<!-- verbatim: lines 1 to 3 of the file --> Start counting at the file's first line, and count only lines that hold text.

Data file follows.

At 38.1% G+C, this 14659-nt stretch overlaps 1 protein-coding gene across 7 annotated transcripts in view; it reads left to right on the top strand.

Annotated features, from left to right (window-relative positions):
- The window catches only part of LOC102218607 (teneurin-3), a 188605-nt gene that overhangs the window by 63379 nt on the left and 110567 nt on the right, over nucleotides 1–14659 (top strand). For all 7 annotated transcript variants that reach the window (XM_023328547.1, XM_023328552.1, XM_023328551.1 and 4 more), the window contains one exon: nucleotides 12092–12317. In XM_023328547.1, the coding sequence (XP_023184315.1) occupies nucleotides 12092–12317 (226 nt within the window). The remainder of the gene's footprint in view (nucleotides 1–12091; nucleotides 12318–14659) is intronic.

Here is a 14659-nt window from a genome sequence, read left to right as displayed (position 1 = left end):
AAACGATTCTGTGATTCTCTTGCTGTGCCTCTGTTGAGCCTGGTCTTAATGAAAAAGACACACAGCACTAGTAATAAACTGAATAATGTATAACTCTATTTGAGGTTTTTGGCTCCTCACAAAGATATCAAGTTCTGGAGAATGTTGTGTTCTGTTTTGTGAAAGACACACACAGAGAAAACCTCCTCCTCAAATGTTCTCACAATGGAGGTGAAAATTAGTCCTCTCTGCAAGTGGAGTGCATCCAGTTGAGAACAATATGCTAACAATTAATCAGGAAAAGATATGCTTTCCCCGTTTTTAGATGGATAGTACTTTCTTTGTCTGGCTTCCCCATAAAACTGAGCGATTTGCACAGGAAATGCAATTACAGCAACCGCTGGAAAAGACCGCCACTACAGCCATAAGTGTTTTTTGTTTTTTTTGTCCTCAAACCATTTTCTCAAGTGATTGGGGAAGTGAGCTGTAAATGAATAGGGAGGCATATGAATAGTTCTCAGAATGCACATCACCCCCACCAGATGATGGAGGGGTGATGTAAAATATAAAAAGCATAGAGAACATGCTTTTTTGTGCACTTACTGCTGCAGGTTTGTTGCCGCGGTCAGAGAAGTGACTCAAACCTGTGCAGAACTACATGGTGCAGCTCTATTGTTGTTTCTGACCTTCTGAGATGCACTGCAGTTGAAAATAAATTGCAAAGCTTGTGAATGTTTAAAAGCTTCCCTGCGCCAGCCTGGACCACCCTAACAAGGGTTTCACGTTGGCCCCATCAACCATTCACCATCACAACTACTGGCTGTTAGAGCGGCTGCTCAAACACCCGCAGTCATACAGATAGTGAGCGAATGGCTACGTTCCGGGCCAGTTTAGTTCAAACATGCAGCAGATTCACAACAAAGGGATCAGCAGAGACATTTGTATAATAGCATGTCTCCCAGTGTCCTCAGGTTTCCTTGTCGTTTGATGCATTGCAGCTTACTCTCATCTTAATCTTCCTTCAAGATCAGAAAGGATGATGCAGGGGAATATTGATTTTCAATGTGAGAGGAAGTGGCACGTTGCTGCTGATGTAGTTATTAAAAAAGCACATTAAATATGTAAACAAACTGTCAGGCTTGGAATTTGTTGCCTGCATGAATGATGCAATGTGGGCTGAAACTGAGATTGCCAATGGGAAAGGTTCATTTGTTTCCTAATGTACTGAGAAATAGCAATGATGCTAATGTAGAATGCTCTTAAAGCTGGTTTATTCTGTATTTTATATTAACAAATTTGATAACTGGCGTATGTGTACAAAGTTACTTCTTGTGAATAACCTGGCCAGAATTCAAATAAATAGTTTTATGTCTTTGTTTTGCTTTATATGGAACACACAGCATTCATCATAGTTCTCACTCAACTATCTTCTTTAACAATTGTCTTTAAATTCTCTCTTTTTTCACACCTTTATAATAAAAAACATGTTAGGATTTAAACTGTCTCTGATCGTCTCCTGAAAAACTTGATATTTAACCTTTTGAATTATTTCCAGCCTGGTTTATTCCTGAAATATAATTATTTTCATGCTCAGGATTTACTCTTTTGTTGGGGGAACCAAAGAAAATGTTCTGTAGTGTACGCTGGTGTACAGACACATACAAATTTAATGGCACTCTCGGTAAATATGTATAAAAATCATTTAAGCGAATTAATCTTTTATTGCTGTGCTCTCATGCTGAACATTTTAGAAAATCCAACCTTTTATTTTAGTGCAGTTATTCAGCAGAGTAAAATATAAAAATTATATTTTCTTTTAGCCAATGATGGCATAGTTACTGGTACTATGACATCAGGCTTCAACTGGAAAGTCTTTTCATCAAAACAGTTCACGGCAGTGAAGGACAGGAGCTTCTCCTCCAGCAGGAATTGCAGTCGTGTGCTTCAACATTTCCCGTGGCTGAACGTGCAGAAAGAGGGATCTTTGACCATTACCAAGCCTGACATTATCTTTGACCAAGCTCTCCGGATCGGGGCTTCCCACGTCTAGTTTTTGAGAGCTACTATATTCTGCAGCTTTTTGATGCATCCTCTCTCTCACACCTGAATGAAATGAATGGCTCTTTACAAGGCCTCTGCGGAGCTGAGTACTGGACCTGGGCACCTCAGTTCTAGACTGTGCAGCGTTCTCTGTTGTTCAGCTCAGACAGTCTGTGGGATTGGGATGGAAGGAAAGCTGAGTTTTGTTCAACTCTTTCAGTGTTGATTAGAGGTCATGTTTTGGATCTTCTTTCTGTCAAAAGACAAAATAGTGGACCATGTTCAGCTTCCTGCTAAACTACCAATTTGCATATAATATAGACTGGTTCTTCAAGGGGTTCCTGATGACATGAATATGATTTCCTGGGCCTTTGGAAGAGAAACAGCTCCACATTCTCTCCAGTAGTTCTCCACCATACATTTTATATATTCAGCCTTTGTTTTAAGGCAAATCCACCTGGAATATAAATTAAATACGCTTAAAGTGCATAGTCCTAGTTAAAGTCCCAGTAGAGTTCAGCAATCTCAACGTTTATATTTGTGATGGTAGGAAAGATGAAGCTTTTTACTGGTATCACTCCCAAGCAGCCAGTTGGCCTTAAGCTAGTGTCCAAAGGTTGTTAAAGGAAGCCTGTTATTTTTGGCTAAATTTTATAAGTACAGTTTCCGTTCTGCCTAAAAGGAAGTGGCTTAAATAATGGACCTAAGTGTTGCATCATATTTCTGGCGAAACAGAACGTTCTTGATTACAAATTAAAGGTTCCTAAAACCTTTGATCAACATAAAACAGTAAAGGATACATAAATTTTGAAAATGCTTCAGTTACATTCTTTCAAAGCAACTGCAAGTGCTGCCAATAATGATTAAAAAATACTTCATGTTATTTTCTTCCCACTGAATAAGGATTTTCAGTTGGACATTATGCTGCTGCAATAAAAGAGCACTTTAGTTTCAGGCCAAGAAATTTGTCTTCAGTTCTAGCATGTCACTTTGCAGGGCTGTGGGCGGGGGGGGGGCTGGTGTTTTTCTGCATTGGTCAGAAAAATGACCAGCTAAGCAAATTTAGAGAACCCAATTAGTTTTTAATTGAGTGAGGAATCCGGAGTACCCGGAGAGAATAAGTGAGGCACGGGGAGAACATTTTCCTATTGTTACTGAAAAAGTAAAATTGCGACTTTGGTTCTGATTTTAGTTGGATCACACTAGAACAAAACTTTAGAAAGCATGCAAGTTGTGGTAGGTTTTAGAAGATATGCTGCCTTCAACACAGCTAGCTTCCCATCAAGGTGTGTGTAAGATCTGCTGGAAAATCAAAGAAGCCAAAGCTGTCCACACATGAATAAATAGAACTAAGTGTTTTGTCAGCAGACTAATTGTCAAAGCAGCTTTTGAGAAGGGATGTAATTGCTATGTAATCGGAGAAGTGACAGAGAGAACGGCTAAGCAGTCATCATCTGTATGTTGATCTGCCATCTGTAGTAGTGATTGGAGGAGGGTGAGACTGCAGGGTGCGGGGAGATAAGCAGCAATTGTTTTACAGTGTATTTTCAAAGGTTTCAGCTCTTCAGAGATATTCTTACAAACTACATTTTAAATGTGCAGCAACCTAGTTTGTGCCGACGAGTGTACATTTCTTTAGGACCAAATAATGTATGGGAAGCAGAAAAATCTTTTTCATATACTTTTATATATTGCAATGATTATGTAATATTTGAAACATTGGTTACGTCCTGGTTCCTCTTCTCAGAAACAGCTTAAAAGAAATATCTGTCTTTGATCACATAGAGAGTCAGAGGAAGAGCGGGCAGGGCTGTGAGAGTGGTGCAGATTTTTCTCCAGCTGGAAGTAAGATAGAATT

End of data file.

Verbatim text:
At 38.1% G+C, this 14659-nt stretch overlaps 1 protein-coding gene across 7 annotated transcripts in view; it reads left to right on the top strand.

Annotated features, from left to right (window-relative positions):
- The window catches only part of LOC102218607 (teneurin-3), a 188605-nt gene that overhangs the window by 63379 nt on the left and 110567 nt on the right, over nucleotides 1–14659 (top strand). For all 7 annotated transcript variants that reach the window (XM_023328547.1, XM_023328552.1, XM_023328551.1 and 4 more), the window contains one exon: nucleotides 12092–12317. In XM_023328547.1, the coding sequence (XP_023184315.1) occupies nucleotides 12092–12317 (226 nt within the window). The remainder of the gene's footprint in view (nucleotides 1–12091; nucleotides 12318–14659) is intronic.